Animals in Disasters
2167 Rayburn House Office Building
This is a hearing of the Subcommittee on Economic Development, Public Buildings, and Emergency Management.
Wesley T. Bissett, DVM, PhD, Director, Veterinary Emergency Team, College of Veterinary Medicine and Biomedical Sciences, Texas A&M University Written Testimony
R. Douglas Meckes, DVM, State Veterinarian, Department of Agriculture and Consumer Services, State of North Carolina Written Testimony
Teresa MacPherson, Canine Handler, Fire and Rescue Department/Virginia Task Force 1, Fairfax County, VA
Richard Patch, Vice President, Federal Affairs, American Society for the Prevention of Cruelty to Animals (ASPCA) Written Testimony
Opening remarks, as prepared, of Subcommittee on Economic Development, Public Buildings, and Emergency Management Ranking Member Mark Meadows (R-NC):
Examining the issue of animals in disasters is an important topic in preparing for and responding to disasters.
Animals play unique roles as they can be resources following a disaster: aiding in search and rescue, serving people with disabilities, necessary to individuals’ livelihood in the agricultural communities, or even as many Americans feel today – pets that are truly members of the family. All of those variations of animals in disaster situations present unique challenges and opportunities for the federal government aiding in all phases of disaster response and recovery.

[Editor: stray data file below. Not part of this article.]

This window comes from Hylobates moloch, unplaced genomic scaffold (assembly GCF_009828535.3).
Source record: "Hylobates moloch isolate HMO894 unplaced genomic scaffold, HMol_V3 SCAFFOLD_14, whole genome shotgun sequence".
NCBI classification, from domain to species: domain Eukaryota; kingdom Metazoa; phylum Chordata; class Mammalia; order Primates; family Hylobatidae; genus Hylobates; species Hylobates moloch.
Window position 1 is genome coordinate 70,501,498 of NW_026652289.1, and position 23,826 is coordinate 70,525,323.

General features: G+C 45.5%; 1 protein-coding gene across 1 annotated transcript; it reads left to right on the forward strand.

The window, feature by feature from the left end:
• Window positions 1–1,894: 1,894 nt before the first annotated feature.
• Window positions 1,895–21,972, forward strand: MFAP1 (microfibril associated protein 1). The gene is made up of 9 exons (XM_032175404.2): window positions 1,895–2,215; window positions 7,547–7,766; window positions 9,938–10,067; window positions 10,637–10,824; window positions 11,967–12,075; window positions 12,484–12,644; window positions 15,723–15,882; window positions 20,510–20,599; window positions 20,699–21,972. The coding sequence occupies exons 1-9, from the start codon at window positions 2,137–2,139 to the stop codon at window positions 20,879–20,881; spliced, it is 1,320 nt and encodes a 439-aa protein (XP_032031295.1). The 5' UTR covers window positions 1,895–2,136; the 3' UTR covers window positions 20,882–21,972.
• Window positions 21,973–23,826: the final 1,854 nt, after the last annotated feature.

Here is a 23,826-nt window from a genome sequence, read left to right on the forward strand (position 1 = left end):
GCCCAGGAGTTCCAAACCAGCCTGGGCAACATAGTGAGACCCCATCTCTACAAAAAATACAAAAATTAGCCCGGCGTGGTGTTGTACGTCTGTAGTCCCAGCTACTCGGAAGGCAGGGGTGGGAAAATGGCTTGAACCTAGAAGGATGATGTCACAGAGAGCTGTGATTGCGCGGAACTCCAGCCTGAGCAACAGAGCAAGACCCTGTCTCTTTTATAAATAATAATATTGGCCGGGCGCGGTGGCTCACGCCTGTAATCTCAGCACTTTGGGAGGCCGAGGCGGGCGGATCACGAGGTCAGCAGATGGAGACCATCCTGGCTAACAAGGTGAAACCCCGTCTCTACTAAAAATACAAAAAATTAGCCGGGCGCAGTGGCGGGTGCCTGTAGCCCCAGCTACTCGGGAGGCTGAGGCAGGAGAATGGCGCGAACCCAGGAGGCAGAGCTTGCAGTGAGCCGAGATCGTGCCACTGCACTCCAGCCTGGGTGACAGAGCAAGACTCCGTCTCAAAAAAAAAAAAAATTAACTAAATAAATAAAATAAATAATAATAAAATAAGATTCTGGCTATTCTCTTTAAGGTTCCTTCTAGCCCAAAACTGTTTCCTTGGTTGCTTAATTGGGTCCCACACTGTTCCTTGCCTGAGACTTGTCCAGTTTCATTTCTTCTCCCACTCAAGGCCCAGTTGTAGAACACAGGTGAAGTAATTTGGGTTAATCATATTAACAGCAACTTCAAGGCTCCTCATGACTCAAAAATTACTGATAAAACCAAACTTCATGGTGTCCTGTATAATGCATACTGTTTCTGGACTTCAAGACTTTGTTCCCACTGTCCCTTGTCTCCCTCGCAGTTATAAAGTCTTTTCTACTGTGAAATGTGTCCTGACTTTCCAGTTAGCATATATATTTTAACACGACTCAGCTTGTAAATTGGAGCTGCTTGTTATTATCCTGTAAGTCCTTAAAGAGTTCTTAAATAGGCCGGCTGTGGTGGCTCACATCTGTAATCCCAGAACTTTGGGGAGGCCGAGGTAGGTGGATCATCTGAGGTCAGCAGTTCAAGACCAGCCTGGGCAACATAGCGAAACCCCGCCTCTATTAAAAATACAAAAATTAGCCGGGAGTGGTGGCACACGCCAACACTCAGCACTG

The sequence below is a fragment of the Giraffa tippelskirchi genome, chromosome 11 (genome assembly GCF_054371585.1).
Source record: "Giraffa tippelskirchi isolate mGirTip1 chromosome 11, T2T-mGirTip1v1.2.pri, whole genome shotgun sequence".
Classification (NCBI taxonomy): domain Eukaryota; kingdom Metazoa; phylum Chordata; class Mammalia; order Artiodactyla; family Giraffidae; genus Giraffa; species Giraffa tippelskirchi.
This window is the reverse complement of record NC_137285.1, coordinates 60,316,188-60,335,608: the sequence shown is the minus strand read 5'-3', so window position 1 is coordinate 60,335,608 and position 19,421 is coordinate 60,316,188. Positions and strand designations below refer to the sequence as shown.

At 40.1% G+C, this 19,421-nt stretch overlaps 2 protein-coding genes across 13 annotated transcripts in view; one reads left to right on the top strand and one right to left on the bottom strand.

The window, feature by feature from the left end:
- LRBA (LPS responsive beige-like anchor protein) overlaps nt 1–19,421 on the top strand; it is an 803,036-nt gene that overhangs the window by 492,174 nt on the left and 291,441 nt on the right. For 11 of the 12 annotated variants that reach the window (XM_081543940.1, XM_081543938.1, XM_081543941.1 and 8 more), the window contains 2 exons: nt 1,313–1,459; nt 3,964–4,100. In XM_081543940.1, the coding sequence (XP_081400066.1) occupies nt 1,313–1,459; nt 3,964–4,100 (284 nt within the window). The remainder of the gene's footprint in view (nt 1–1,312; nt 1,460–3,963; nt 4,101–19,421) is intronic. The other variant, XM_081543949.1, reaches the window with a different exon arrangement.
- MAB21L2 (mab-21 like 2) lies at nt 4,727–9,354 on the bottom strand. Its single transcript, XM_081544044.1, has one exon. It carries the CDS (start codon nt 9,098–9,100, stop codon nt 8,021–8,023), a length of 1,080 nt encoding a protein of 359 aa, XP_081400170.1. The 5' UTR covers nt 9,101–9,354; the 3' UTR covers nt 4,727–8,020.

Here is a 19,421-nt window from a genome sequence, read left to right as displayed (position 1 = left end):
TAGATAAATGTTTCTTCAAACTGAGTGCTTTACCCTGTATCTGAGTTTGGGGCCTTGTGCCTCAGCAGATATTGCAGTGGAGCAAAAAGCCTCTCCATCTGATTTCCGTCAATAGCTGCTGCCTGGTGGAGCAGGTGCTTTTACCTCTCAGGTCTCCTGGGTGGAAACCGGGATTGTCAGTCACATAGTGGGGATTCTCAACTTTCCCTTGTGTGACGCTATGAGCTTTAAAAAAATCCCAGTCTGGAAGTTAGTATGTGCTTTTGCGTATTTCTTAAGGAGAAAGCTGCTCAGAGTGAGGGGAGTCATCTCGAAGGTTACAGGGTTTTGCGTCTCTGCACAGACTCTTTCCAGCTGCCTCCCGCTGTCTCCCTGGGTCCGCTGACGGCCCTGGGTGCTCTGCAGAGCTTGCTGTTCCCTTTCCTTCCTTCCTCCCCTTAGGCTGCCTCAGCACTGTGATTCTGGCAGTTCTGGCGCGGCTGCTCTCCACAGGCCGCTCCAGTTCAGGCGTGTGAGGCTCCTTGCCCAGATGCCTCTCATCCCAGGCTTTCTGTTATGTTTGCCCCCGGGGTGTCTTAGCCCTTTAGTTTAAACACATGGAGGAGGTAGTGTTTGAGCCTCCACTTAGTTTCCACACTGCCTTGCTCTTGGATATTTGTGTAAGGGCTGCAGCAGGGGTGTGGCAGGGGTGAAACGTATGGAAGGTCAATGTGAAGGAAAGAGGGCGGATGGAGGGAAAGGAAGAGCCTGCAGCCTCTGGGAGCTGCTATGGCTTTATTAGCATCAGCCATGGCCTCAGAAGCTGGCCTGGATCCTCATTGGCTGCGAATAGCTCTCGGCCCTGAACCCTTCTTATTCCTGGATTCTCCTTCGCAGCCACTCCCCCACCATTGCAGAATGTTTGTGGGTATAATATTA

Particularly today, I am pleased to have a witness from my home state of North Carolina, Dr. Meckes, who serves as the State Veterinarian. I look forward to hearing about how North Carolina has handled animal response during the several disasters that have hit our state over the past few years.
While we focus on the critical issues of saving lives and helping communities rebuild smarter and faster after a disaster, addressing the challenges related to animals is important.
The canines and their handlers in our search and rescue teams are critical to saving lives. Ensuring their proper care while engaged in search and rescue missions ensures those operations are effective.
In rural communities, livestock is critical to the state and local economies and, ultimately, to the Nation’s food supply.
Effective preparedness and planning for response and recovery must include how we plan for and manage animals in areas hit by disaster. I look forward to hearing from our witnesses today about best practices and where we can do better.